Always nice to get a positive review for one of my books and even better when it comes from another 'ex-pat' Burtonian! Carol post...
Saturday, 6 April 2013
One Man Went To Moan
Continuing the story that began in I Want To Be A Lawn
I'll never forget my first attempt at serious lawn-mowing in this environment. It was a beautiful summer's Sunday afternoon and I volunteered to mow the front lawn. This was foolhardy for two reasons (1) I would be in full view of all of the nearby houses and, as the newly arrived spouse, would no doubt be the object of some interest, and (2) I had been to the pub for my regular Sunday lunchtime session of crib and a pint or two (are you beginning to see a pattern developing here?)
There really should not be anything difficult about lawn-mowing, but I managed to find it. I had the greatest difficulty in keeping the power lead away from the business end of the mower. Every time that I completed a length of the lawn, I seemed to have the cord wrapped around my legs. Thus, I was constantly revolving in an effort to free myself of its amorous, and entirely unwelcome, embrace. It took me quite a while to figure out where the cord needed to be, and which way I needed to turn to keep it there, by which time I had pretty well completed the task. My wife came out to, thankfully, do the 'fiddly bits' involving the edging shears and I collapsed into a heap of nervous exhaustion in the living room. Seeing one of our neighbours across the road, she popped over for a chat. When she came back, she told me that our neighbours "had been laughing uproariously at my efforts to mow the lawn and they hadn't been that much entertained for years". Oddly enough, she failed to see why I didn't find this encouraging.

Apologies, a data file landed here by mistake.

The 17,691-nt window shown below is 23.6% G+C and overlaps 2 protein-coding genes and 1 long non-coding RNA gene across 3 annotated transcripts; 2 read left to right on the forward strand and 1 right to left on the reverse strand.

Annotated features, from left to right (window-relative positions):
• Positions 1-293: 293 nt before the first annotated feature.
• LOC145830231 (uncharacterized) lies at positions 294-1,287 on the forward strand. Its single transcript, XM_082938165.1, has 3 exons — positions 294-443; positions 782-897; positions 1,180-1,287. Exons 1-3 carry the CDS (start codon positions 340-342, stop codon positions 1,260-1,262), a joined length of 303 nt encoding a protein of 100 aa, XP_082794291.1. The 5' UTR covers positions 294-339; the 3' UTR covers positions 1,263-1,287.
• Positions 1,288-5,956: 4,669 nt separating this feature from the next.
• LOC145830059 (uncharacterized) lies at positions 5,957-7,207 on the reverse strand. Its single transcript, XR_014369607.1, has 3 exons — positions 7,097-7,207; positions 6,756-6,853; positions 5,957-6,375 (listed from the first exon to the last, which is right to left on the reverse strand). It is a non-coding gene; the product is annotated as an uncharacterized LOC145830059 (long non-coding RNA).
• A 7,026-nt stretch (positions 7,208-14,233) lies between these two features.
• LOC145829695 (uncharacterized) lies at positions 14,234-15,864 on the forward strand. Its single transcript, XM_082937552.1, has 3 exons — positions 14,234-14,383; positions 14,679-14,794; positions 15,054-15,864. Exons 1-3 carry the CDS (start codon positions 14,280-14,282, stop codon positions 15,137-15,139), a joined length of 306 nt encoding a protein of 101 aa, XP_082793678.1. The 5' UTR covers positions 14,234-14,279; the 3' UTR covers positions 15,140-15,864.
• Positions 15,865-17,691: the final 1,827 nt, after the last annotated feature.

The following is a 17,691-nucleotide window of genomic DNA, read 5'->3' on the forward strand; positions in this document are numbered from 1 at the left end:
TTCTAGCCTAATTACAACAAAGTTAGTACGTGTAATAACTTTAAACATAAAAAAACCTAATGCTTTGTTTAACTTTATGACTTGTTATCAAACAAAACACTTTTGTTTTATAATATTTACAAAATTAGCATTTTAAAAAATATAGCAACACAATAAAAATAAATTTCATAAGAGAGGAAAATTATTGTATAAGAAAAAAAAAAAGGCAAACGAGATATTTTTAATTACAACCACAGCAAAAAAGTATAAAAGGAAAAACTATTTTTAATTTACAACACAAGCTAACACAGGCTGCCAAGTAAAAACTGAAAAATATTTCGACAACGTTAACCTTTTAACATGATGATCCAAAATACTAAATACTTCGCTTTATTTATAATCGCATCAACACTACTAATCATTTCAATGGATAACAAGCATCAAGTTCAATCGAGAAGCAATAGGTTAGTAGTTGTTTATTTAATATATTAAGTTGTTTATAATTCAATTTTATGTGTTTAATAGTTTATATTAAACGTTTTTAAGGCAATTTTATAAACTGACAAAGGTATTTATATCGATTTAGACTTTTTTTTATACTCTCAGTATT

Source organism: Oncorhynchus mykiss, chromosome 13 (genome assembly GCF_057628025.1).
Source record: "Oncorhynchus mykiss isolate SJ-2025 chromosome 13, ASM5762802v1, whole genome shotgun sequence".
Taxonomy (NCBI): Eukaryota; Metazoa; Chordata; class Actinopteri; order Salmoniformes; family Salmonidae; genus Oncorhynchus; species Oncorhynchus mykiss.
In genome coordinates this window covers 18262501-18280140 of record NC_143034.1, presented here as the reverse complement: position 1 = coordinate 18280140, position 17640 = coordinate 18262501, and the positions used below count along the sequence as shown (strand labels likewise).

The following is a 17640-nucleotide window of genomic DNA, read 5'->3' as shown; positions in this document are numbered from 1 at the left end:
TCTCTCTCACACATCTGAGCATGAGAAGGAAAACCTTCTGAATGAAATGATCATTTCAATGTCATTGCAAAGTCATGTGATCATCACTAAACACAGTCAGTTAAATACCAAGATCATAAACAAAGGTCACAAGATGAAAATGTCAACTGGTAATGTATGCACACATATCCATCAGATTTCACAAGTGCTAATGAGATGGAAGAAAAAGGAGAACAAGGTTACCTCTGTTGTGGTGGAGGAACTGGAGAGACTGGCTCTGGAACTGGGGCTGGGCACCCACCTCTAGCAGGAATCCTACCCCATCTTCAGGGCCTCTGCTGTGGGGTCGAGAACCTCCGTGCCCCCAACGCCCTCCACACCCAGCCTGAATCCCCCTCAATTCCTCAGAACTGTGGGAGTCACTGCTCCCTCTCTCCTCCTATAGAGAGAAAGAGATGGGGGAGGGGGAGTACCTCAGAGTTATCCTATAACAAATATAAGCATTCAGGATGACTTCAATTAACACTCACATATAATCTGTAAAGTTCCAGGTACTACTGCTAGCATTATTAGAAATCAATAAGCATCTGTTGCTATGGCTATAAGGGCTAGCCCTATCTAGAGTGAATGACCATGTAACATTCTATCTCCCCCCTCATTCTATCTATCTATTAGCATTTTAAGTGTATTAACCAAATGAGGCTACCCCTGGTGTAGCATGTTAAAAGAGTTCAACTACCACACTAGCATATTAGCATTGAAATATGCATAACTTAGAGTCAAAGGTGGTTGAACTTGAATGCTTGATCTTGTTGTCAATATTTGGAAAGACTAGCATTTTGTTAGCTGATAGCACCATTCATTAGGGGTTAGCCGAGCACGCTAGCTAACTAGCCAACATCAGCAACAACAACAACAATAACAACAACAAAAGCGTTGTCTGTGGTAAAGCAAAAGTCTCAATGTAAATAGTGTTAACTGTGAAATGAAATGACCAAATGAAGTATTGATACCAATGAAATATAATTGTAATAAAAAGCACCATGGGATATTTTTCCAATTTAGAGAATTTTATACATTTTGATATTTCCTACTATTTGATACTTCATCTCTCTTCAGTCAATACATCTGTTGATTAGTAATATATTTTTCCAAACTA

I can only presume that I had managed to disgust the lawnmower with my efforts too, as on the next occasion when I dragged it out for another all-in wrestling match (for the back lawn this time, I wasn't ready for that embarrassment again yet), on clutching the start handle it gave a sort of apologetic cough and all of the innards fell out in a neat pile underneath. It was one of those situations where it is impossible not to do a double-take. I remember standing there looking in amazement and disbelief at the pile of cogs and blades, whilst hopefully turning over the mower in the hope of finding something still there.
Those of you who have been following my stories for some time will know of my lack of practical skills and will not be surprised that this dearth was made very clear in the early days of my marriage, when my protestations that I was fundamentally useless were still taken as endearing modesty rather than a stark warning.
As I was unable to do anything other than point in appalled wonder at the collection of scrap metal that had been our mower, the lawnmower and its entrails were taken off for expensive repair by the local tradesman, who could obviously see in me the pathway to a comfortable retirement. But my ordeal was not over yet.